OSU seeks to breed better lilacs

Researchers have gene-sequenced the plants and rated them based on how many flowers appear on each shrub when they re-bloom.

By Desiree Bergstrom

Capital Press

Published on August 17, 2018 2:39PM

Crossed lilac, with blooms on it, at OSU’s Ornamental Plant Breeding Field Day on the Lewis-Brown Horticulture Research Farm in Corvallis, Ore.

Desiree Bergstrom/Capital Press

Crossed lilac, with blooms on it, at OSU’s Ornamental Plant Breeding Field Day on the Lewis-Brown Horticulture Research Farm in Corvallis, Ore.

Ryan Contreras is in charge of the ornamental plant breeding program at Oregon State University.

Desiree Bergstrom/Capital Press

Ryan Contreras is in charge of the ornamental plant breeding program at Oregon State University.

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CORVALLIS, Ore. — The Ornamental Plant Breeding Program at Oregon State University is attempting to create a better re-blooming lilac and make it more blight resistant.

“We want a really good re-bloomer,” said Ryan Contreras, an associate professor of ornamental plant breeding at OSU.

“(Lilacs) bloom in early spring, and they bloom again in summer,” Contreras said. However, not all varieties re-bloom, and the idea is to create a variety that consistently re-blooms.

To achieve that goal, Contreras said researchers have gene-sequenced the plants and rated them based on how many flowers appear on each shrub when they re-bloom.

“We crossed a plant that does not re-bloom with a plant that re-blooms and we got this population. Some of those plants re-bloom, some of them do not. We sequenced that whole population,” Contreras said.

“You have all of these, what you call markers, they are spots in the DNA” that allow researchers to track specific traits, he said.

They then “take the data from which plants re-bloomed and compare the phenotype—what the plants look like—to the genotype—the sequence data,” he said. “That will allow us to find markers in the genome associated with the trait (of re-blooming).”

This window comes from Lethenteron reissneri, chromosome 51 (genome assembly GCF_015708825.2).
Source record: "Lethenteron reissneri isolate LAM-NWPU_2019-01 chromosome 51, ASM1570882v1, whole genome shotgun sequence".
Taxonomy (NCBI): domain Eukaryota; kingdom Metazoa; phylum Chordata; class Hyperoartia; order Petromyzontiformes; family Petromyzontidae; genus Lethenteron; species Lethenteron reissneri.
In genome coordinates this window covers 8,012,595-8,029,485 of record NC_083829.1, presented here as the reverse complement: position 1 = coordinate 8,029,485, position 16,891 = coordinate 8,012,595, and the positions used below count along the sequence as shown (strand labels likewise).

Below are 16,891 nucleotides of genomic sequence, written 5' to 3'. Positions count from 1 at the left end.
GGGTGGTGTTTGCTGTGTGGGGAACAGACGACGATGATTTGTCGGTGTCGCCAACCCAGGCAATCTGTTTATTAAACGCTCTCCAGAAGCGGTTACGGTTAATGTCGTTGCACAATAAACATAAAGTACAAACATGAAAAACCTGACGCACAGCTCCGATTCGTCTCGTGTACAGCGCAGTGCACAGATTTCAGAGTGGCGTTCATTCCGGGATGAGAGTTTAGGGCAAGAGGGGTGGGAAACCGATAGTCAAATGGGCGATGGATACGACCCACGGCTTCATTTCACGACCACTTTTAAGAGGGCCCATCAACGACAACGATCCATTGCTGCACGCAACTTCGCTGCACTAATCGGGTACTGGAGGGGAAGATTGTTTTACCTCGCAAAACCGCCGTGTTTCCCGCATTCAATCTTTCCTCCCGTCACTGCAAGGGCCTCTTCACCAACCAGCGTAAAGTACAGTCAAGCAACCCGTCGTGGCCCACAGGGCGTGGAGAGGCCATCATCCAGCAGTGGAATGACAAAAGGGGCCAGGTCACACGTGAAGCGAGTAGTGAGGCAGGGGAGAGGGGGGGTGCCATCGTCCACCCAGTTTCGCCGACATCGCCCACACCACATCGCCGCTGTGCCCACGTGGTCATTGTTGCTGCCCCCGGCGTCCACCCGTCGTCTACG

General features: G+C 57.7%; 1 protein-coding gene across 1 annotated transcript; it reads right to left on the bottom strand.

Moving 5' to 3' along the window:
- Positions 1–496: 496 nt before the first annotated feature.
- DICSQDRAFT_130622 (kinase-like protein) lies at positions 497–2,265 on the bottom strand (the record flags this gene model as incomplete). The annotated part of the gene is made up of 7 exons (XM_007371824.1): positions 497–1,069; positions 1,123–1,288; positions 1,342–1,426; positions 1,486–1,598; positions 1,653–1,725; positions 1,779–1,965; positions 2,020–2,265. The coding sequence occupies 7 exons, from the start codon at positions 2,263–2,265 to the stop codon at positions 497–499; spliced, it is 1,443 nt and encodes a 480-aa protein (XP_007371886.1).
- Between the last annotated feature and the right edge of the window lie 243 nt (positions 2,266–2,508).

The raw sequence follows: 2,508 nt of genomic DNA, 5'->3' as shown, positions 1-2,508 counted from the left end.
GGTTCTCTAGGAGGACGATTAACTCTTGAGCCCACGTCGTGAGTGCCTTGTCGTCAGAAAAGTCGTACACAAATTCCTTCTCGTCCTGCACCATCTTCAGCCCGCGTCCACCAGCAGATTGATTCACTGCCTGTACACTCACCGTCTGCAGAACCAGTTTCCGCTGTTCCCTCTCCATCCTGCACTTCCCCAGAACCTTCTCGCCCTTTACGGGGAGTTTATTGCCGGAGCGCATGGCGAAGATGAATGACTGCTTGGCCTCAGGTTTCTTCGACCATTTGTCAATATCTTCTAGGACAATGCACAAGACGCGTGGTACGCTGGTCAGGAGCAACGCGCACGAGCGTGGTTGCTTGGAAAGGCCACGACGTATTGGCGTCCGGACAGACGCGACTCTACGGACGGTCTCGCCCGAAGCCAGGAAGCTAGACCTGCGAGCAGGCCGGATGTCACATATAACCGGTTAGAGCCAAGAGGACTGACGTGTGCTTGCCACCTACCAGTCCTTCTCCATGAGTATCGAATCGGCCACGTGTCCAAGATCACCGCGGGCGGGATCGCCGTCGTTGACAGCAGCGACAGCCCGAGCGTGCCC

The project takes a significant amount of time.

“In lilacs we probably look at them for at least 2 years after flowering before we make a selection,” he said. We identify ‘OK I like that plant’ and then we make cuttings of it.”

Then they grow plants from the cuttings.

“We evaluate those for several years,” Contreras said. “Then, assuming that there is interest and a market for them… we will release them (to the market).”

The full observation time of the new plants takes about five years after flowering starts, he said. Some plants will take several years to start flowering. From seed to release can take nearly a decade.

Another goal for researchers is to create a more blight-resistant plant. He said in the region a blight called Pseudomonas is common.

The bight causes brown spots on leaves and young shoots that can then grow and turn black.

The fragrance of lilacs makes them especially appealing to try to improve.

“Fragrant plants are always attractive; they never go out of style,” Contreras said.

“It’s a plant that has name recognition,” Contreras said, as a part of the reason the program is looking to improve lilacs.



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